Fish hearts and dinosaur brains: Finding fossils of formerly squishy stuff
It’s a strange thing to say about objects 119-million-year-old, but my kids are totally spoiled about fossils. I’m by no means a trained paleontologist, but I remember when fossils were either mineralized bone or an impression left in other rock or sand. However, the last few years have raised expectations about what we might find preserved in stone, from wildly detailed skin to hearts and even the world’s first dinosaur brain. It’s almost to the point where I can barely blow my kids’ minds with this stuff anymore.
The heart comes from a Brazilian fish called Rhacolepis. The ancient fish lived around 119 million years ago, and was likely a carnivore. Of course, teeth and jaws are a dime a dozen in comparison to the first, verified, fossilized heart. Rather than rock that filled in a the cavity where a heart was once, this animals’ organs were amazingly well preserved. After X-ray tomography allowed for a 3D rendering of the heart, researchers have been able to see specific organic structures, including five rows of valves near the top. This detail allows for comparisons with other circulatory systems, helping us understand how hearts evolved in different animals.
To verify dinosaur brains, researchers employed a scanning electron microscope (SEM). This allowed them to examine what might be mistaken for a small pebble closely enough to see fossilized brain tissues. Strands of collagen, blood vessels and meninges, the tissue that surrounds a brain in the skull, were all identifiable, indicating that this was the brain itself, and not just a stone cast of the inside of the dinosaur’s skull.
If it were the inside of the skull, the brain would have probably been a bit bigger. This is because the tissues researchers found look like this dinosaur, some species of Iguanodon, had a brain structured very similarly to a modern reptile. As such, it’s brain wouldn’t fill it’s brain case in the skull entirely, leaving ample room for the aforementioned meninges. It would be great to compare this brain to what would presumably be a larger brain in the theropod family tree, since that is the lineage that led to modern birds with considerable, densely-packed gray matter. We just need to find more fossilized brains.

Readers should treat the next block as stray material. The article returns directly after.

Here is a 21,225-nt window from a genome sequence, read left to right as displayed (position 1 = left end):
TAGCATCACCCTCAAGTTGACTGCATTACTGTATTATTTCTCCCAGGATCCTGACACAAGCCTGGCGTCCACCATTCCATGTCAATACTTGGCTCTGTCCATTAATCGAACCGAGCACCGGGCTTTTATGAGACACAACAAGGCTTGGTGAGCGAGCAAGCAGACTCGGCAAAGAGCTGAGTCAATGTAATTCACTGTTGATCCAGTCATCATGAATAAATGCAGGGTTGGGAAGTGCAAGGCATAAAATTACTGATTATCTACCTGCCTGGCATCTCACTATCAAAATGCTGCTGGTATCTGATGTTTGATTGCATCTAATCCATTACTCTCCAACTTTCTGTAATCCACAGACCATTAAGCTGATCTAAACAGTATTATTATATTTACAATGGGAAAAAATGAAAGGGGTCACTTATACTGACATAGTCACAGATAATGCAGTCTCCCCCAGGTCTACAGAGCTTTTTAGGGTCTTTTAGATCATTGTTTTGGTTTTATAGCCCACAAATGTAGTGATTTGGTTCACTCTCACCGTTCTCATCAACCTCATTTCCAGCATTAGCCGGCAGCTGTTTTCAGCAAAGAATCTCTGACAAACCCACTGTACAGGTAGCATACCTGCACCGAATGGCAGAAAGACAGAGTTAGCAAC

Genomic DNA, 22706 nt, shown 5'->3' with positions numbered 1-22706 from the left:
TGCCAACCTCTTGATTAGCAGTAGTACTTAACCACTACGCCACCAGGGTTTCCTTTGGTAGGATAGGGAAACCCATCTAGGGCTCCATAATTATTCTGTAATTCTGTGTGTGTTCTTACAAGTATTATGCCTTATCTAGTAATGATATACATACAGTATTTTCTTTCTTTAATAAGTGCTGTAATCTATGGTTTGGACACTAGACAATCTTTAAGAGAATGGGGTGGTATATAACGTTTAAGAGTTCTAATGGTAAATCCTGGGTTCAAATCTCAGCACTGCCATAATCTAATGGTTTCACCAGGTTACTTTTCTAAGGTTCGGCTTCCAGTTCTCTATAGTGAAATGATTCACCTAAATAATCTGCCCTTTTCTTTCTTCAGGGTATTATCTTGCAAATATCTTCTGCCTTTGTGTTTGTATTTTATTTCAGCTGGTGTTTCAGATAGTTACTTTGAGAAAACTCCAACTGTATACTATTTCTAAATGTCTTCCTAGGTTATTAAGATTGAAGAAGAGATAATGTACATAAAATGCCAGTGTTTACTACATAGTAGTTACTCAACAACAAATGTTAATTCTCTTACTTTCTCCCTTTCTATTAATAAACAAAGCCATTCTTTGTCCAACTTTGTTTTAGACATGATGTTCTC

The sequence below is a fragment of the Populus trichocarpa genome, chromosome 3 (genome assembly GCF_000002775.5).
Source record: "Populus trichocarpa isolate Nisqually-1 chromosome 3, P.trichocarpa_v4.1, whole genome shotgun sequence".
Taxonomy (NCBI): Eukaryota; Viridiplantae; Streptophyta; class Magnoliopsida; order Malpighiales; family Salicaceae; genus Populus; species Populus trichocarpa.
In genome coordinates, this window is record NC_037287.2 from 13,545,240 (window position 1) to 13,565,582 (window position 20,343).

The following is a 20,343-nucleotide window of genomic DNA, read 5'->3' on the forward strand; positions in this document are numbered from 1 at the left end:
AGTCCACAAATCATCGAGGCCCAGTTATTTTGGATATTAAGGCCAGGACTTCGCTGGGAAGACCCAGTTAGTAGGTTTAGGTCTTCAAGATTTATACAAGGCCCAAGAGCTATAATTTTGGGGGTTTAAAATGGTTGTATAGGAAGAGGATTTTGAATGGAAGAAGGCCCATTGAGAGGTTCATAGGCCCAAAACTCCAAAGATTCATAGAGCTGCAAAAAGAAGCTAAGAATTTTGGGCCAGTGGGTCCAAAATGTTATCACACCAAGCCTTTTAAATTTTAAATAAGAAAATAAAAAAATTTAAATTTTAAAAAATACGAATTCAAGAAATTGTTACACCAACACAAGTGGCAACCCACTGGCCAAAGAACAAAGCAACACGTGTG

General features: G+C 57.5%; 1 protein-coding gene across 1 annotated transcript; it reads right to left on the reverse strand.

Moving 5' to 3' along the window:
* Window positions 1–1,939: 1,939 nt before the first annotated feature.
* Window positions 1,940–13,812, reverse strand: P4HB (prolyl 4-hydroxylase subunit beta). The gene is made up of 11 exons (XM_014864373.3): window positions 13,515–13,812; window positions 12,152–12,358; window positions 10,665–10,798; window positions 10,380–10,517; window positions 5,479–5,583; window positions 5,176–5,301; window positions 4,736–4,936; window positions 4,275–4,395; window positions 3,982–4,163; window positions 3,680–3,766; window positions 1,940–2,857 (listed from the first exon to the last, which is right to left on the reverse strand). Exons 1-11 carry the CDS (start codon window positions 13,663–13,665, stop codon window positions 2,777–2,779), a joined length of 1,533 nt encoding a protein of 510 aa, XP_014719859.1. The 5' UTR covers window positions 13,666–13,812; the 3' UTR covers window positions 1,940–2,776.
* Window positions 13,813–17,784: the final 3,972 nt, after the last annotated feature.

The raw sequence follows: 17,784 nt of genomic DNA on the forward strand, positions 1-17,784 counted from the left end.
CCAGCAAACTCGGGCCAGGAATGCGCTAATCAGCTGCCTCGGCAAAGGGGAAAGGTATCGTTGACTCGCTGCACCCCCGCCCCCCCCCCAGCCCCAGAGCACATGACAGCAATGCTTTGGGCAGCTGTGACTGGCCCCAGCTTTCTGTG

The search for hearts and minds
This brain and heart aren’t the only soft tissues we’ve found from the past, but they’re still unusual discoveries. Even hard structures like bones or eggshells need very particular conditions to successfully become fossilized, and the odds for soft tissues like muscles or organs are only smaller. In the case of the Iguanodon brain, researchers suspect that the dinosaur must have submerged its head into underwater mud almost immediately after death, allowing the brain to be pickled in a low-oxygen environment. Even after it was found, identifying these structures isn’t easy, but researchers have been gaining ground thanks to highly detailed scanning and 3D modeling. Aside from the improving technical capabilities now available, every new discovery also helps push the bounds on what people even think to look for. Discoveries that may become routine to kids growing up today are also training researchers to keep their eyes open to possibilities we were never supposed to find.
Source: Phenomenal Fossils: First Dinosaur Brain Tissue Identified by David Moscato, Earth Touch News Network